Celebrating Differently

Celebrating+Differently

Annie Wild, Journalist

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Halloween is a holiday celebrated at the end of each October. The holiday has accumulated some controversy in recent years. This contributes to the different ways families celebrate the harvest month. This day gives time for busy families to gather together and enjoy each other’s company more than they usually would. 

Celebrations range from dressing up, trick-or-treating, trunk-or-treating, parties, and harvest parties. Some of these events take place at churches, schools, and community centers. The way people choose to celebrate could be based on family views. No matter how the holiday is celebrated, being with friends and family is a common practice for the end of the autumn month. 

“My family and I always participate in downtown trick or treating […] on main street. It’s always really fun to watch my siblings get excited about dressing up,” states Jessica Winchell, junior. 

Spending time with loved ones is always a great way to spend any holiday. Doing fun activities that all members of the family enjoy creates amazing memories that will last a lifetime. Younger siblings may get annoying sometimes, but holidays such as Halloween shows ho w much love siblings have for each other. Quality time with family leaves a feeling of happiness.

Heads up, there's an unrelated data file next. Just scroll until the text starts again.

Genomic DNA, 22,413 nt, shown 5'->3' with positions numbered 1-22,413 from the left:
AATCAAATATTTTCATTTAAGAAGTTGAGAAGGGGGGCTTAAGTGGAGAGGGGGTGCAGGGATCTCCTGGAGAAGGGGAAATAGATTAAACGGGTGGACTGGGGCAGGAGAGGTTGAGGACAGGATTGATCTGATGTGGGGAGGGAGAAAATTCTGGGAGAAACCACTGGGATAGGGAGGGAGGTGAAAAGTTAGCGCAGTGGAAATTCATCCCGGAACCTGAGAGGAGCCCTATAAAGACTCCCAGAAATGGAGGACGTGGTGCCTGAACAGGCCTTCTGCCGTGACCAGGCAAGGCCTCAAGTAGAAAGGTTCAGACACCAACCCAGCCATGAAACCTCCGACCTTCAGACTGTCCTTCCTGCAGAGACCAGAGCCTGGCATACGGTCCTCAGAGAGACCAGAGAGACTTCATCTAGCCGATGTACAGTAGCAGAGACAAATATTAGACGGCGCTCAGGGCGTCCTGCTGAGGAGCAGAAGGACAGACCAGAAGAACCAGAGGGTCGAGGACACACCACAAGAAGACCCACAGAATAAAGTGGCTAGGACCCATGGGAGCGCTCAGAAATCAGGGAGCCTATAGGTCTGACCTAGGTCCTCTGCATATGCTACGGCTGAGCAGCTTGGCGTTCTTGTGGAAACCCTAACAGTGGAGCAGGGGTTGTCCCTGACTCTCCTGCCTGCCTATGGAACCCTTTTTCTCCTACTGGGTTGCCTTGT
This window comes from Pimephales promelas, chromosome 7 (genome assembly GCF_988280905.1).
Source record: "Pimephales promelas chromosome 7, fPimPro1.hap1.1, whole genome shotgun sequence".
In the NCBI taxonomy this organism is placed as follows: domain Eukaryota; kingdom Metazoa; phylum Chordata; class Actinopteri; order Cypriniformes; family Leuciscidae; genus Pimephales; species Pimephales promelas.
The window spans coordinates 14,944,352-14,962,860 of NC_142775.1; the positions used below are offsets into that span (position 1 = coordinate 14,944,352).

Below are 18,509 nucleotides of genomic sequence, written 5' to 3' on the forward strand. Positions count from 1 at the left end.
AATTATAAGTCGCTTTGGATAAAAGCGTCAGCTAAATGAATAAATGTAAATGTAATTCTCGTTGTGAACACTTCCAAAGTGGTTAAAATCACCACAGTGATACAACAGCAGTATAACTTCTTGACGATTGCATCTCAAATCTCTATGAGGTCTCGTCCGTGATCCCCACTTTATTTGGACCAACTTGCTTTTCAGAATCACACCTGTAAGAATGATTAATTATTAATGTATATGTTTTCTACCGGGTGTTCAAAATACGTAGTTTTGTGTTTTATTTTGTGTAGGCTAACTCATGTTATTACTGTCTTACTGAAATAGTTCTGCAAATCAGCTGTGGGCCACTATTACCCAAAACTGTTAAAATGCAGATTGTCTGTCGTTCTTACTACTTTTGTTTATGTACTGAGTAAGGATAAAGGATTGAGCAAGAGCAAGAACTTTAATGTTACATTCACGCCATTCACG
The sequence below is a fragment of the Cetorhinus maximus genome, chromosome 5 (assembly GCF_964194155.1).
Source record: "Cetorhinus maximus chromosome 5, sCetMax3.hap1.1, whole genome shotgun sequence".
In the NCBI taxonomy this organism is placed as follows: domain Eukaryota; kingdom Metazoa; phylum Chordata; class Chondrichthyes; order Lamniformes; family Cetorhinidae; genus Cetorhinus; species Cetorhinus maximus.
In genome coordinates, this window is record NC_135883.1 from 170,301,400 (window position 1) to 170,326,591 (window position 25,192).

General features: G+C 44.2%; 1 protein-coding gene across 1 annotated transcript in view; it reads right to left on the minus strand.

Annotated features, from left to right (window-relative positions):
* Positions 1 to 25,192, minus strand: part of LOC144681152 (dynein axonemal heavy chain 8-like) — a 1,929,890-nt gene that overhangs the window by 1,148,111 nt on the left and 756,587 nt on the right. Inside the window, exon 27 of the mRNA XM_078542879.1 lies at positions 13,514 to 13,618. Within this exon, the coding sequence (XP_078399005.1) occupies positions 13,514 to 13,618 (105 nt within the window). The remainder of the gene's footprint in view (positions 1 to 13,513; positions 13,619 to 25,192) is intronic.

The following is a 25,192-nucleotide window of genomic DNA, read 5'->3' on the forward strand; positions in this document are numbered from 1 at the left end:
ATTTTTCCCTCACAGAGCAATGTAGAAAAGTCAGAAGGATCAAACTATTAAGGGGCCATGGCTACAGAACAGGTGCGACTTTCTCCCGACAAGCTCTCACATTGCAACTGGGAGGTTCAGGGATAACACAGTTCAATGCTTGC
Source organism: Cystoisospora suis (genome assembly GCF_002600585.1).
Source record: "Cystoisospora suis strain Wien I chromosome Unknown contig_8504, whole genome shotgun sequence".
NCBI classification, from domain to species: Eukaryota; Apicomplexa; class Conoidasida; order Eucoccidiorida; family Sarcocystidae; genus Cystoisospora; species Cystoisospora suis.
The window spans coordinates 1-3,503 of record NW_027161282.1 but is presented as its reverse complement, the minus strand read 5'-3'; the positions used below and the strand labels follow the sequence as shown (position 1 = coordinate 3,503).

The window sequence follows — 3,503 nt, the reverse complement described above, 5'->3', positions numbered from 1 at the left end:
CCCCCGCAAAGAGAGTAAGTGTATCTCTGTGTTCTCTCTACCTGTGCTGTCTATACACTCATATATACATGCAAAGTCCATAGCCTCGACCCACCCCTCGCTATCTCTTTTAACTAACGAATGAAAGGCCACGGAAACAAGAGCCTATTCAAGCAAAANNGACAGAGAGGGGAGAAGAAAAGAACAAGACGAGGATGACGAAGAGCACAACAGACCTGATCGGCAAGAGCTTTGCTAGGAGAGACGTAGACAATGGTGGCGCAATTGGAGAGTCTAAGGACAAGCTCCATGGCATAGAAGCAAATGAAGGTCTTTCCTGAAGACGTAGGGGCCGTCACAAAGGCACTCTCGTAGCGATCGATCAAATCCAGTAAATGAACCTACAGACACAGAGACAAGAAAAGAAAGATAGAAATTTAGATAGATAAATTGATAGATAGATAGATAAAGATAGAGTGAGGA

“My favorite part of Halloween is watching scary movies with my family. I think this is important because a lot of kids my age don’t spend time with their family,” said Nathan Curless, freshman. 

With the business of life finding time where the whole family can get together is a struggle. Having something in common that everyone can share means being able to spend time together for the holiday. 

“It’s important to uphold the tradition because it brings the family together and provides us with an activity the whole family can enjoy,” Winchell explains.